Public Record: Police in Wonderland

by / Aug. 30, 2017 9pm EST

Last weekend, perhaps the two most veteran reporters in Buffalo collaborated on a long piece about policing in Buffalo that largely followed in the footsteps of an even longer piece that ran on in early August. The basic premise of both: Officers of the Buffalo Police Department, and its Strike Force unit in particular, should be applauded for not having killed anyone between 2013 and 2016, which, the reporters say, defies the odds from a data perspective.

Both stories trace similar if not identical scenarios and tense events in the lives of cops charged with getting guns off the street and dismantling organized crime. The CNN piece unironically quotes Anthony Fanara saying he regretted not shooting a suspect when he believed he had the justification to do so. “The kid was dead wrong for everything he did. He got let off. And if he ever shoots another cop, I would feel a lot of guilt,” he told CNN.
The arc of the CNN story provides a sort of dark justification for the shooting death of Jose Hernandez-Rossy in May: With all the close calls the officers had had over the years in a violent city, it was bound to happen. Nowhere does the story mention the multiple discrepancies provided by the police in the aftermath of Hernandez-Rossy’s shooting; nowhere does it mention that Hernandez-Rossy was unarmed when he was shot in the back while running from the scene. Nor does the story address the death in February of Wardel Davis during an arrest, a case that, like the Hernandez-Rossy shooting, remains under investigation by the state attorney general.

Lou Michel and Dan Herbeck made efforts to seek comment from local and national voices critical of policing in their Buffalo News story, but still the authors lionized the actions of Strike Force officers Michael Acquino and Mark C. Hamilton in removing guns from the streets.

(The News also referenced their own recent reporting on the BPD’s lack of accreditation from the state’s Law Enforcement Agency Accreditation Program, seemingly forgetting that Investigative Post’s Daniela Porat reported on the issue in these pages and elsewhere last December. While Porat’s detailed reporting was ignored, their online story provides no link to their previous reporting and a quick Google search also comes up empty on any prior reporting the News has done on this issue.)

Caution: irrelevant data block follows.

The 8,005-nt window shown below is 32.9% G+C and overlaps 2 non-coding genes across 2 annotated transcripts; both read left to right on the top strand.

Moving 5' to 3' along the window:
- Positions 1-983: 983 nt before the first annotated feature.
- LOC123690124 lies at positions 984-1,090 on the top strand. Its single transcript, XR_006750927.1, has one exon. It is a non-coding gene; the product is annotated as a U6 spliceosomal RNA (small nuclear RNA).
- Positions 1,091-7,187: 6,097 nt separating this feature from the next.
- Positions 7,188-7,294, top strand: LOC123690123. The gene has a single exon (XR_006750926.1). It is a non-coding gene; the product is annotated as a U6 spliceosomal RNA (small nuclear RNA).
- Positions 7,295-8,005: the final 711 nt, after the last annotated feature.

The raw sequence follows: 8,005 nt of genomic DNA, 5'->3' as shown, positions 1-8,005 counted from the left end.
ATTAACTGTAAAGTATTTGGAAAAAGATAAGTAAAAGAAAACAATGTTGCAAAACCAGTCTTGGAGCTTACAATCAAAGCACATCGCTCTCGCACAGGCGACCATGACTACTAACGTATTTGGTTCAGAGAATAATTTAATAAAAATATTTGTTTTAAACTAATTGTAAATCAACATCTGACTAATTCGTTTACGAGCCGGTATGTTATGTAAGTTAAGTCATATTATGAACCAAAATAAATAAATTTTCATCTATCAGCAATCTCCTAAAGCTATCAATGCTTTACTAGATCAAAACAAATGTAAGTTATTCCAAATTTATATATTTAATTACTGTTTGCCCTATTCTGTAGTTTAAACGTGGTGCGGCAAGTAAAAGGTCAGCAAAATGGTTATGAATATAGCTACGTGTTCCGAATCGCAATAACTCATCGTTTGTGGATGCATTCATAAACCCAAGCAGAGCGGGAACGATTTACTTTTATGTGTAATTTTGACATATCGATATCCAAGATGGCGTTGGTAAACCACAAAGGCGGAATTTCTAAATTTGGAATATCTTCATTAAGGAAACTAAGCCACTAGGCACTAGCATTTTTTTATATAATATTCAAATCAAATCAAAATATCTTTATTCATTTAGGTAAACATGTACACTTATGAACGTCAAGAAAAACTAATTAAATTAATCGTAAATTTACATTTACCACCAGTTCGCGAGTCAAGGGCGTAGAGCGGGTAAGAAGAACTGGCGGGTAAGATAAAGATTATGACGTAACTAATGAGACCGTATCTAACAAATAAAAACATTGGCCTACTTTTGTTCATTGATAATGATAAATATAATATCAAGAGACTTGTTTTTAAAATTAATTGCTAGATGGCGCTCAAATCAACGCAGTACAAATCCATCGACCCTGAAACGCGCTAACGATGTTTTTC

It should come as no surprise that neither piece mentions the Arthur Jordan case, in which Hamilton and Acquino arrested a suspect under dubious circumstances. A federal judge later ruled the arrest violated the Fourth Amendment. After the deaths of Alton Sterling and Philando Castille last summer, Jordan posted language threatening police on Facebook. When Acquino saw Jordan shortly after the shootings of police in Dallas, Acquino admitted that those events were fresh on his mind. He followed Jordan into a cell phone store on Main Street with three other officers, including Hamilton. When Hamilton entered the store, he put his gloves on, a gesture which to US Magistrate Judge H. Kenneth Schroeder was an act of intimidation. After Jordan was pepper-sprayed and cuffed, Acquino punched Jordan in the head, testifying he was doing what he had to do “to effect the arrest.”

While Acquino and Hamilton received praise from CNN, the Buffalo News, and social media shares from the re-election campaign of Mayor Byron Brown, the two officers are well known to defense attorneys—notorious, in fact. “Another way to describe the exploits of Aquino and Hamilton is that they have violated more civil and constitutional rights than anyone else on the beat,” attorney and former prosecutor Matt Albert wrote in a Facebook post.